That is Genesis chapter 2 and what a wonderful world it would be if the story of humanity just stopped there. But it doesn’t. We know that that is not the world that we live in now. Genesis has a chapter 3. And in chapter 3 the world we now know comes in like a bolt of lightening: Adam and Eve are tricked into trusting the serpent more than they trust God. They disobey God and their relationship with God, and with each other changes forever. Women and men start blaming each other and resenting each other; equality is gone, shame and domination enter in; competition and jealousy enter in, and not just between men and women. Brother will rise up against brother, tribes and nations will form and they will be set against each other. Women and children will become property; relationships will become transactions and business arrangements. In the beginning, God recognized our need for partnership and companionship and love, God recognized that we needed to be joined together, but our own sinful desires tore us apart. God wanted union, but what we decided to pursue instead was division.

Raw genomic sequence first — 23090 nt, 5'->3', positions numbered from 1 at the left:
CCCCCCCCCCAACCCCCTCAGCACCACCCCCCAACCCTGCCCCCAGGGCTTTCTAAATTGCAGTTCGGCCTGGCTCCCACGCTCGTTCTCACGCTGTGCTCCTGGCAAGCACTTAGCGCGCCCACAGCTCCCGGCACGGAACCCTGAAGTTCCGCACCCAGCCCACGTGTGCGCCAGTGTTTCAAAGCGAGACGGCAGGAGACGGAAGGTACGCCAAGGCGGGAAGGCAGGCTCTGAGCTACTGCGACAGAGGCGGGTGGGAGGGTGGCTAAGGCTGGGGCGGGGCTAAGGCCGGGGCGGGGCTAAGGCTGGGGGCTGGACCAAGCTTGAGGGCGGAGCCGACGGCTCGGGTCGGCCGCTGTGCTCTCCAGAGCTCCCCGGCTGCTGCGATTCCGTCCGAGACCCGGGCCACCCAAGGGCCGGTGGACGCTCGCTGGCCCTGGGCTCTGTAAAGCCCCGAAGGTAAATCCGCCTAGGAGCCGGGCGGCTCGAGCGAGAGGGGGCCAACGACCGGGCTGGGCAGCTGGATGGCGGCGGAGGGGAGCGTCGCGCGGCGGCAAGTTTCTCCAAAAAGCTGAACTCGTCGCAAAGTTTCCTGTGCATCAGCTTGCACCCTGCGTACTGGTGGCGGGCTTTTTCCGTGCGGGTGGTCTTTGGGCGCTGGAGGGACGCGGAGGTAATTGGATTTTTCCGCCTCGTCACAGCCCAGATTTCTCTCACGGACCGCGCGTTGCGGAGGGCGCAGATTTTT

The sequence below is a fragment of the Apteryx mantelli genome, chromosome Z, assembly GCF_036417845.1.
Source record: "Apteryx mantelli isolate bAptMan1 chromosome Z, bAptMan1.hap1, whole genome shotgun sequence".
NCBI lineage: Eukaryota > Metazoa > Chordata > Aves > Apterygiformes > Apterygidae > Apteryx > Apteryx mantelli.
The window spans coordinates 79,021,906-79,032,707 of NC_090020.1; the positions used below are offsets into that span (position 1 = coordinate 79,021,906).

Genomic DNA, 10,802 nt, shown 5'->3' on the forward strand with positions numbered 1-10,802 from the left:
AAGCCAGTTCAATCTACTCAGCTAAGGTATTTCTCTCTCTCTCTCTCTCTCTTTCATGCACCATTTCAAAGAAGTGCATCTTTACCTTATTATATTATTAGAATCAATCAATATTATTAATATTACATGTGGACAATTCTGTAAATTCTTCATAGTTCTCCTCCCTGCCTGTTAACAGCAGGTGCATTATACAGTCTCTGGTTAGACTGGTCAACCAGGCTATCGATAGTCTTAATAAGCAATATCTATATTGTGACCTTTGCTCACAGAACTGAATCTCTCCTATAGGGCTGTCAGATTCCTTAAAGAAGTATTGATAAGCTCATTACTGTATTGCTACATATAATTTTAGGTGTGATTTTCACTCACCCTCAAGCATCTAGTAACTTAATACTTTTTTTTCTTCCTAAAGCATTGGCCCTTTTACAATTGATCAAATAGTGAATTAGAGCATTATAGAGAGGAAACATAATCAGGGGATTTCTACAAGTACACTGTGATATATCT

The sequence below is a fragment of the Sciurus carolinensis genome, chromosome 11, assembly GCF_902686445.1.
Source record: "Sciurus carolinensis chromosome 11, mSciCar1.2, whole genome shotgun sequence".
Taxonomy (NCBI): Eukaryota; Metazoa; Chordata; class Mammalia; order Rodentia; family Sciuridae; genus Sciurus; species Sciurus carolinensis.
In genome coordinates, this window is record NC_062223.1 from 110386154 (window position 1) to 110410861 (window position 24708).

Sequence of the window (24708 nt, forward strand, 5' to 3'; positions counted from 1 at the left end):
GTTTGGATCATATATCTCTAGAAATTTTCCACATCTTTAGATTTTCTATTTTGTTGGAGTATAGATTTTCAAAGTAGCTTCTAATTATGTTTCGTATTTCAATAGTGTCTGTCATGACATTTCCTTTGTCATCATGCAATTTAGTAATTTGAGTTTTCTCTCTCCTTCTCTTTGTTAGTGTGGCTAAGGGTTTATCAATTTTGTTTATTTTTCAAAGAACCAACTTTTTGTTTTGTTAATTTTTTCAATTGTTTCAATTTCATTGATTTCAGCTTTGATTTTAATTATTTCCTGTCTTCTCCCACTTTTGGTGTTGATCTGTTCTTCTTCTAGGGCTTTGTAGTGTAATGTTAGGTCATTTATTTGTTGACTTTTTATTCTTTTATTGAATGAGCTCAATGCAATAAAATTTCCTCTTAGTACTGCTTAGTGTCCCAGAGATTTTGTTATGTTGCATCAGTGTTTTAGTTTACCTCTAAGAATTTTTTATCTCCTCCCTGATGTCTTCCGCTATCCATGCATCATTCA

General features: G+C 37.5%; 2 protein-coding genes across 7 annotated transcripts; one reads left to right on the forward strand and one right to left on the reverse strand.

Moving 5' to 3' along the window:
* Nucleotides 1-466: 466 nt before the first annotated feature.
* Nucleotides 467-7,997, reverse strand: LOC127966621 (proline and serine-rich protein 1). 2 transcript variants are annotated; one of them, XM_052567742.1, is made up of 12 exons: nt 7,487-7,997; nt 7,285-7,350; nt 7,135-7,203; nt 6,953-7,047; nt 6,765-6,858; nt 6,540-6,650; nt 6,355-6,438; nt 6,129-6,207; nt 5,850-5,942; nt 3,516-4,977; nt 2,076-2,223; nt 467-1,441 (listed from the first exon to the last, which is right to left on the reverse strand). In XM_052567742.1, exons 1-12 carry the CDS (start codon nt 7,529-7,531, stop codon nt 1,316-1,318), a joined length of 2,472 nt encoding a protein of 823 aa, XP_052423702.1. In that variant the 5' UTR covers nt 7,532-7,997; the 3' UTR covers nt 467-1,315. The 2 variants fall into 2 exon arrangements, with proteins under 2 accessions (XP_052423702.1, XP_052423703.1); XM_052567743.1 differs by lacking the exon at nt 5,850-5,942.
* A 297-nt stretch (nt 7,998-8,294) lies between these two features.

We still live in that fallen world. We live in the world of Genesis chapter 3. There is no denying that or getting around it. From almost the beginning of human history, our relationships have not been exactly as God designed and desired them to be. People talk about how marriage has been redefined lately, but I’ve got news for you, we have been redefining marriage for a very long time, all the way back to when Adam first blamed Eve for his bad choices. We live in a world of hardened hearts. We live in a world of abuse and inequality and pain and brokenness. We live in a world where it is easier to divide people than it is to join them together. We cannot pretend to be living in the Garden of Eden anymore, because we no longer live in that world.